While the coronavirus pandemic has brought the world to a halt, dance hopefuls may not have to keep their dreams on hold.
For the first time, NAISDA Dance College, a premier Indigenous dance training program located on the Central Coast of New South Wales, is taking its auditions straight to the performers, creating an online video process.
Those who have dedicated years of time and energy as NAISDA 'developing artists' were also able to continue their studies, with the establishment of an online learning platform.
It comes after students from across the country, including remote places like north-east Arnhem Land, were sent home earlier this year for safety reasons.
Growing up on Gamilaraay and Bundjalung Country Wiradjuri woman, Janaya Lamb, made the choice to return to campus and continue her studies.
"I do miss home a lot but I miss Just being around the family and everything like that, but you create a second family being here so you got a lot of support," Ms Lamb said.
In the last year of her Diploma, COVID-19 almost curtailed the culmination of her hard work.
"Usually in our final year we create a compositional piece, so we'll come up with a piece that we've created and we get to show it off and everything like that," Ms Lamb said.
"But this year with coronavirus, we've been offered to be able to stay on campus so I can continue studying at NAISDA under Advanced Diploma, which I'm very grateful for."
Online auditions extended
As the only performing arts training organisation in the country to deliver nationally-accredited courses specifically for Aboriginal and Torres Strait Islander people, the line-up of young Indigenous performers is long in the annual intake.
The new audition process will be entirely online, with applicants learning a short dance routine, filming and uploading a video.
Originally set to wrap up on September 18, online auditions have been extended to October 30.
The previous audition process, involving group rehearsal and performance at the Central Coast facility, is fresh in the mind of Butchulla man, Josef Graf-Cooper.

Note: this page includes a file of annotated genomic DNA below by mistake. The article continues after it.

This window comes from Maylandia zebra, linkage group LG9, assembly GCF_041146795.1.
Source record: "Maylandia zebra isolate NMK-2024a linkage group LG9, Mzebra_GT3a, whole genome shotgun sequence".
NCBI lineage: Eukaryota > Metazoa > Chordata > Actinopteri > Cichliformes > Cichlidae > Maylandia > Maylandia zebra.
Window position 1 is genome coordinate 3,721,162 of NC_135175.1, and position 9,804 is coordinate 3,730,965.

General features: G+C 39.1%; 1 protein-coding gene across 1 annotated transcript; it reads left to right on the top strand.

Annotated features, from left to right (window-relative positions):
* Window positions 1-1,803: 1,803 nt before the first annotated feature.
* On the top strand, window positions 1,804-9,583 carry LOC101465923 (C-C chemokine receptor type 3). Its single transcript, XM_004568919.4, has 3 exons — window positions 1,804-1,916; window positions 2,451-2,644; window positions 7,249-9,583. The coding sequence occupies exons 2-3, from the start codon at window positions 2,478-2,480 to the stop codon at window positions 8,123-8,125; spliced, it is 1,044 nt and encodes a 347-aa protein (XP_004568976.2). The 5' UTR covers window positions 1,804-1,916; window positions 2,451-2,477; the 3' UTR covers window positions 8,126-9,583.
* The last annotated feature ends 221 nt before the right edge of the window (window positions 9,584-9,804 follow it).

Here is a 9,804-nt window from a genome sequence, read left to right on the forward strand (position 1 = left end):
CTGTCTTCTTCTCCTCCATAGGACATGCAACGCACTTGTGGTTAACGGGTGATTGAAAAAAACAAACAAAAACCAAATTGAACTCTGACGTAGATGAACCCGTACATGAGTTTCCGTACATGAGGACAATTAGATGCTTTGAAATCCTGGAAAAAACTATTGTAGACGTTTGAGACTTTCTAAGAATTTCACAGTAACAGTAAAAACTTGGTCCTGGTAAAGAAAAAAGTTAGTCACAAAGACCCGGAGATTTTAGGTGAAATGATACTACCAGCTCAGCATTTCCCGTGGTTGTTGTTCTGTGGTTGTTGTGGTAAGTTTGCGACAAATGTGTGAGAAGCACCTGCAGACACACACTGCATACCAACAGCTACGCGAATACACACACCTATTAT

He was only one term into the program when COVID-19 shut down physical lessons.
Looking back at the last few months spent dancing in his garage in front of the camera, Josef Graf-Cooper, is glad he persevered.
"It was pretty hard and full on... Sometimes it's hard to engage in the learning when you're doing everything online, but we pushed it out and I'm just glad that we were able to get back here," he said.
"I'm thankful that I did push through with it because if I didn't, I wouldn't have been able to come back here and get to do everything that we're doing now."
Connection to culture
The NAISDA program offers a range of dance technique, including ballet and Horton, but at the forefront of learning is Aboriginal and Torres Strait Islander culture.
For Josef Graf-Cooper, participating has given him a stronger sense of identity and hopes anyone considering joining the program isn't put off by the challenging circumstances.
"The best advice I could probably give is just keep pushing forward with everything," he said.
"It's kind of helped me re-connect back to my culture... I've always wanted to, but it's helped me get back into my language, learning our song and dance and everything that we used to do - Trying to get back to the old ways," Mr Graf-Cooper said.
Overcoming lull in numbers
Unsurprisingly, those in charge have noticed a lull in 2021 applications following the COVID-19 pandemic.
One person who believes in the NAISDA program and the professional opportunities it can create is Djabugay man, Deon Hastie.
Having graduated from the college in 1998, Mr Hastie is now the Head of Dance, having navigated the last year with staff and students.
While the new online learning and audition process is a first for the college, he is confident applicants will flood through.
"It's different, it's the first time we've ever done this.
"And people maybe daunted by the process, because they don't know what it's about... But we are successful in what we've developed, and how many people who've engaged with us so far.
"There's a lot of barriers that are put in front of us as Aboriginal people, but we're adaptable, we're resilient, you know, and we can overcome them and we can help support you on that journey," Mr Hastie said.